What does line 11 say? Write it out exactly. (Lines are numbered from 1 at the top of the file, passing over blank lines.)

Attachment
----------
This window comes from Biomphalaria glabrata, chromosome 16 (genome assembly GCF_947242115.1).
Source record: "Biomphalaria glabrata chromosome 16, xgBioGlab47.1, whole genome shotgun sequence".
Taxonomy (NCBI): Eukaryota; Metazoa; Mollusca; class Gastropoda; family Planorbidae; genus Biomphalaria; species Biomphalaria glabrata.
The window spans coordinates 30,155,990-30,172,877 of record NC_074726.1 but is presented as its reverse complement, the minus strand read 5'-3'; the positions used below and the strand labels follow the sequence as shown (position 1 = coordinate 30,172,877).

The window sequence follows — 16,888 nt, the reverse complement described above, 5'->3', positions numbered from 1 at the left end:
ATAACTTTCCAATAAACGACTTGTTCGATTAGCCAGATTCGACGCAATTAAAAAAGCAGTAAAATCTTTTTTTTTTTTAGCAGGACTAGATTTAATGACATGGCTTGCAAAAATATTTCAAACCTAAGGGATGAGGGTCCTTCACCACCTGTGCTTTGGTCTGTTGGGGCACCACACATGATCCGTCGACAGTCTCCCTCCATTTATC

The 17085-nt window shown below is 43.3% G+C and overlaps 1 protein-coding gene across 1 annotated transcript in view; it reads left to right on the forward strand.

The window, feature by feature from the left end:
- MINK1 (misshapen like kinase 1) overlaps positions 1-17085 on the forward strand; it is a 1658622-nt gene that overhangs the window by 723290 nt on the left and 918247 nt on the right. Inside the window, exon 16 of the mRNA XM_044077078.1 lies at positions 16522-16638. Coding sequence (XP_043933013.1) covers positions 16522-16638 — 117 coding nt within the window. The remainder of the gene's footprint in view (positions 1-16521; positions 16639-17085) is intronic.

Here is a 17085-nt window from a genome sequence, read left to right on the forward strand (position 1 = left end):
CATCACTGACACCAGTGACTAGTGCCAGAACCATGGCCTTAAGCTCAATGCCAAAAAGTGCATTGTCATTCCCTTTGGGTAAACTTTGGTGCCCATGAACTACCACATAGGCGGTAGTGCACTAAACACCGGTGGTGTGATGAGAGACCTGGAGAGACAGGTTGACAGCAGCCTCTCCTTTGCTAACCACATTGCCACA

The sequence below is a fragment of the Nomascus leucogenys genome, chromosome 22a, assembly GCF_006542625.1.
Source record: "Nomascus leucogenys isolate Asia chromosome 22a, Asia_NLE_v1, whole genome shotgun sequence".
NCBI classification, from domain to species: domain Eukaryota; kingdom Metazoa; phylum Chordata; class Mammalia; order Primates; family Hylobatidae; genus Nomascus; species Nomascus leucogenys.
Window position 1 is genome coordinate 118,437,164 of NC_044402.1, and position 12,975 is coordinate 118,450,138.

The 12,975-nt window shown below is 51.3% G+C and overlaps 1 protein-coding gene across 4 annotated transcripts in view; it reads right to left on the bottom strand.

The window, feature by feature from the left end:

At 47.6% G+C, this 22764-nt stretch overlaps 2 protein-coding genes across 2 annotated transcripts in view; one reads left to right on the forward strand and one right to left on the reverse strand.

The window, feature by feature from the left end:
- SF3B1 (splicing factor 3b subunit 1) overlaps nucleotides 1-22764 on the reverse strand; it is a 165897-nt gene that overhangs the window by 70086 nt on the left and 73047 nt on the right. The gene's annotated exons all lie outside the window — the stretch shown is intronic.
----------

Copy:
CATCACTGACACCAGTGACTAGTGCCAGAACCATGGCCTTAAGCTCAATGCCAAAAAGTGCATTGTCATTCCCTTTGGGTAAACTTTGGTGCCCATGAACTACCACATAGGCGGTAGTGCACTAAACACCGGTGGTGTGATGAGAGACCTGGAGAGACAGGTTGACAGCAGCCTCTCCTTTGCTAACCACATTGCCACA